The morning after still feels good. The effusive prose, breathless platitudes and grateful tears that greeted Barack Obama as he was elected the 44th President of the United States of America don’t sound worn out yet. It is unlikely they will wear out for some time. There’s a good reason: America is half-sunk in a quagmire and is looking up to him as if he’s a pole to safety.
To get a sense of how bad things are, consider the legacy Obama’s predecessor, George Bush, is leaving behind: a ravaged economy that has pushed the rest of the world into recession and a remarkably naive foreign policy agenda that has stoked wars in Iraq and Afghanistan, catalysed simmering resentment in the Middle East, and has Russia, China, and large parts of Latin America and Europe seething. Sandwiched between the two problems is the American middle class, struggling to emerge from job losses, rising bills and falling asset values.
President George Bush famously told visitors to the White House just after the 9/11 attacks, to the eternal consternation of the rest of the world: “I don’t do nuance”. He plunged America into a mud pit without a single nuance indeed.
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Therefore, it is tempting to imagine a post-American world where the superpower doesn’t figure. Where the brand of capitalism it exported to the world is wrapped up in rags; where the great American corporate role models such as AIG, GM and Merrill Lynch are just historical figures; and where the world no longer benchmarks wealth and influence to the brash individuals who ran Wall Street. Remember John Thain (Merrill Lynch), Richard Fuld (Lehman Bros) and John Mack (Morgan Stanley)?
To buttress the post-American hypothesis, consider the G-20 summit currently being hosted in Washington, DC. The New York Times reports that China is the most sought after country at a gathering many observers are calling Bretton Woods II. With close to $2 trillion in reserves and the muscle to pull other economies out of the dire straits they are in, China’s popularity shouldn’t surprise anybody.
Then there is oil-rich Saudi Arabia that British PM Gordon Brown is courting to infuse funds into the International Monetary Fund. Into this explosive cocktail, add French President Nicolas Sarkozy’s aspirations to lead a European renaissance on the global stage and it would seem America has finally been pushed into a corner.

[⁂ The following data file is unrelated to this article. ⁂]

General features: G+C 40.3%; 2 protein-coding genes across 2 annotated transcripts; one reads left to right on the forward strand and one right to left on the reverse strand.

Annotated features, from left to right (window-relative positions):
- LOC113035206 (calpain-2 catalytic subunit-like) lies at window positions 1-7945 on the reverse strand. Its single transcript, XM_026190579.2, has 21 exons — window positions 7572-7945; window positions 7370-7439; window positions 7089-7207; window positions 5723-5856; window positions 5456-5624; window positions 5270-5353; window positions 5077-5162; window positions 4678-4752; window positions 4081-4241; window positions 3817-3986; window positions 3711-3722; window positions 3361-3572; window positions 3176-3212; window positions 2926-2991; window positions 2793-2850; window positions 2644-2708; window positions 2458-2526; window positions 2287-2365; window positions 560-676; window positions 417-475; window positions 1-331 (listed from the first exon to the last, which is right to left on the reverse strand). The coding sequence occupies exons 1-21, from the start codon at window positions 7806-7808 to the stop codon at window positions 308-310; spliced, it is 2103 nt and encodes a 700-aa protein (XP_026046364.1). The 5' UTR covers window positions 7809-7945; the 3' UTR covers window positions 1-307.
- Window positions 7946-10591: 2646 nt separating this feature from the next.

But is that the truth? Between black and white, there are shades of gray. And looking at America through a monochromatic lens perhaps underestimates both the power and the resilience of the nation.
A tough nut of a nation
Writing off America is a risky proposition. “Despite appearances, America is one of the most capable countries in the world,” says Rahul Sagar, an expert in political science at Princeton University. “It handles governance in a manner few powers in history can rival.” Facts support his assertion.
Fareed Zakaria argues in his most recent book, The Post-American World: “Its economy has received hundreds of billions of dollars in investment—a rarity in a country with much capital of its own. GDP growth has averaged 3 percent for 25 years, significantly higher than Europe. Productivity growth has been over 2.5 percent, a full percentage point more than the European average. Since 1979, it has consistently emerged on World Economic Forum reports as the most competitive economy in the world.”
At the centre of any doom theory about the US is the argument that the dollar will concede its primacy as the globe’s reserve currency. History shows that the greenback has defied oblivion for several decades now, despite the fears. In 1990, only half of the world’s foreign exchange reserves were held in dollars. Today, the number stands at 63 percent. It is indeed a big hole in any argument that the Euro or Chinese Yuan are emerging as a credible alternative to the dollar. In any case, Europe is in recession and China doesn’t believe in a fully convertible currency. Writing an obituary to the American currency, therefore, would be premature and naive.
America’s ability to marshal global powers behind its own agenda is still unparalleled. As Jagdish Sheth of Emory University says, “Eventually, the rest of the world will rally behind Brand America.” The most recent precedent of the world toeing the American line happened a few hours after the World Trade Center attacks on September 11, 2001.
“Washington increased its defense budget by $50 billion—more than the annual defense budgets of Britain and Germany put together. In just a few weeks, it single-handedly put terrorism on top of the global agenda and compelled every country in the world to reorient its foreign policy,” Zakaria writes.
When looked at from this perspective, it becomes important to all of us in the rest of the world to understand what is top of mind in America right now. And that deep down, America is an incredibly paranoid nation.